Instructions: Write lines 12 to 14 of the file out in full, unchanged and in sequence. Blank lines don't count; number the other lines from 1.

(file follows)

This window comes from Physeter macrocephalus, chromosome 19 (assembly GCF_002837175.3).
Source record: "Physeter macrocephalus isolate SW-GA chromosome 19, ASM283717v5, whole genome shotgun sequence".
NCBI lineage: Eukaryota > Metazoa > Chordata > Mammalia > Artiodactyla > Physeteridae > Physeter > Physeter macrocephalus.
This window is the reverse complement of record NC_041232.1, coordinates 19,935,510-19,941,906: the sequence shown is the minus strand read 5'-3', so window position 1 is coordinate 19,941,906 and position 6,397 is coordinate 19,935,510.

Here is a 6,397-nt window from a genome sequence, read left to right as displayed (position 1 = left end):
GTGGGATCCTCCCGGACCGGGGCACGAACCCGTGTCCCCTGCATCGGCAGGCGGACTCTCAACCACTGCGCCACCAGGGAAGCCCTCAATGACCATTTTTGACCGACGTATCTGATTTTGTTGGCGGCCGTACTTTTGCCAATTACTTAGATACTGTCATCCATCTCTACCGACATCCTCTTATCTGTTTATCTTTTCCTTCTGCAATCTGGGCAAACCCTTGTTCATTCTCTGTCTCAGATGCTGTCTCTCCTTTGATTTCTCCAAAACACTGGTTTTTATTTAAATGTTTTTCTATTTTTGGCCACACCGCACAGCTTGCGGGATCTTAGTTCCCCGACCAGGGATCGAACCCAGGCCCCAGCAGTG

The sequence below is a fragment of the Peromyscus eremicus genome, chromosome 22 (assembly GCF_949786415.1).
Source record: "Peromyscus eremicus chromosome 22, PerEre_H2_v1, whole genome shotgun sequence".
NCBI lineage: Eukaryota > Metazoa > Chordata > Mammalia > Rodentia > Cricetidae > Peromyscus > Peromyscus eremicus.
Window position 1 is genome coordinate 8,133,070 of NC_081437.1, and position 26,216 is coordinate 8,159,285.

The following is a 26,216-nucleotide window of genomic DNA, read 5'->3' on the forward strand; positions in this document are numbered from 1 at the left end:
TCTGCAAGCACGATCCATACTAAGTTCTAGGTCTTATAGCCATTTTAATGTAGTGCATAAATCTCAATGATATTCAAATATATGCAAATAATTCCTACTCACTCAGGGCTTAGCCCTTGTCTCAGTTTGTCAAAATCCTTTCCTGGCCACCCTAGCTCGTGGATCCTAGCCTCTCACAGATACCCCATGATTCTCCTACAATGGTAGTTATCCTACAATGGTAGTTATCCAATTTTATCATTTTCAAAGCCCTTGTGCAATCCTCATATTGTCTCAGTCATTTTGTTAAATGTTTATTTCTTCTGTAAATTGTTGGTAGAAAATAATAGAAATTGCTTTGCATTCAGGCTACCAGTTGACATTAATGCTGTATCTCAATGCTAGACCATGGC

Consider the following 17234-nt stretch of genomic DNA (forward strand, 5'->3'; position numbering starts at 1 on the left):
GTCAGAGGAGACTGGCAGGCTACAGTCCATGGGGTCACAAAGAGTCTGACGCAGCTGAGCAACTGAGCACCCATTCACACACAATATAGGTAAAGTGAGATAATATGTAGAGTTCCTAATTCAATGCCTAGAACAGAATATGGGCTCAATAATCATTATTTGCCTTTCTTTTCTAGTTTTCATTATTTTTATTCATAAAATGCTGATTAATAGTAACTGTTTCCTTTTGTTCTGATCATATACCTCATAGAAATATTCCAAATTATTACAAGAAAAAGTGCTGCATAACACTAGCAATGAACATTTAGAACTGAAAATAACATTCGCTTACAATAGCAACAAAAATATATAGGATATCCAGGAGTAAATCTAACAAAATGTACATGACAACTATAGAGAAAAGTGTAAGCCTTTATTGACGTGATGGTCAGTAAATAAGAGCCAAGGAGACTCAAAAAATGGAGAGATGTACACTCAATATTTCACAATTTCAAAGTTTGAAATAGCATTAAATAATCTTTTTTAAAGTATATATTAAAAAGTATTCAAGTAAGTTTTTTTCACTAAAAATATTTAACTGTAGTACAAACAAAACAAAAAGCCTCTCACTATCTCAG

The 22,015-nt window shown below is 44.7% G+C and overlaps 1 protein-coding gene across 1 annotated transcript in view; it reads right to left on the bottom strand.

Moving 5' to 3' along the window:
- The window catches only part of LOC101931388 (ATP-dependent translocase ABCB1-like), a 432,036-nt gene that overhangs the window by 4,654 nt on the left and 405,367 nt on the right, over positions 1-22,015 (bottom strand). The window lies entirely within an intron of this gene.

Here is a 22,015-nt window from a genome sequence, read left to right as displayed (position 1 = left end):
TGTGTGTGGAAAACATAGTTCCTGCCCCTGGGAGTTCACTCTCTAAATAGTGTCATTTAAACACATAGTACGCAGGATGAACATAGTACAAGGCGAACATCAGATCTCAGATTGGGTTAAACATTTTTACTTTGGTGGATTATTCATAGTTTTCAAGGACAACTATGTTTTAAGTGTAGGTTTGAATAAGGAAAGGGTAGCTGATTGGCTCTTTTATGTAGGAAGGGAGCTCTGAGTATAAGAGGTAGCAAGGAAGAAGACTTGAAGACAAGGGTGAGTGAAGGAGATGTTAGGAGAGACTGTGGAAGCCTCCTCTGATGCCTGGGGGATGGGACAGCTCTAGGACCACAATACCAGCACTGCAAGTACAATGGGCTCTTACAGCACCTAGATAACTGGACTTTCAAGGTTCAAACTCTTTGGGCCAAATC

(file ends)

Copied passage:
TCTGCAAGCACGATCCATACTAAGTTCTAGGTCTTATAGCCATTTTAATGTAGTGCATAAATCTCAATGATATTCAAATATATGCAAATAATTCCTACTCACTCAGGGCTTAGCCCTTGTCTCAGTTTGTCAAAATCCTTTCCTGGCCACCCTAGCTCGTGGATCCTAGCCTCTCACAGATACCCCATGATTCTCCTACAATGGTAGTTATCCTACAATGGTAGTTATCCAATTTTATCATTTTCAAAGCCCTTGTGCAATCCTCATATTGTCTCAGTCATTTTGTTAAATGTTTATTTCTTCTGTAAATTGTTGGTAGAAAATAATAGAAATTGCTTTGCATTCAGGCTACCAGTTGACATTAATGCTGTATCTCAATGCTAGACCATGGC

Consider the following 17234-nt stretch of genomic DNA (forward strand, 5'->3'; position numbering starts at 1 on the left):
GTCAGAGGAGACTGGCAGGCTACAGTCCATGGGGTCACAAAGAGTCTGACGCAGCTGAGCAACTGAGCACCCATTCACACACAATATAGGTAAAGTGAGATAATATGTAGAGTTCCTAATTCAATGCCTAGAACAGAATATGGGCTCAATAATCATTATTTGCCTTTCTTTTCTAGTTTTCATTATTTTTATTCATAAAATGCTGATTAATAGTAACTGTTTCCTTTTGTTCTGATCATATACCTCATAGAAATATTCCAAATTATTACAAGAAAAAGTGCTGCATAACACTAGCAATGAACATTTAGAACTGAAAATAACATTCGCTTACAATAGCAACAAAAATATATAGGATATCCAGGAGTAAATCTAACAAAATGTACATGACAACTATAGAGAAAAGTGTAAGCCTTTATTGACGTGATGGTCAGTAAATAAGAGCCAAGGAGACTCAAAAAATGGAGAGATGTACACTCAATATTTCACAATTTCAAAGTTTGAAATAGCATTAAATAATCTTTTTTAAAGTATATATTAAAAAGTATTCAAGTAAGTTTTTTTCACTAAAAATATTTAACTGTAGTACAAACAAAACAAAAAGCCTCTCACTATCTCAG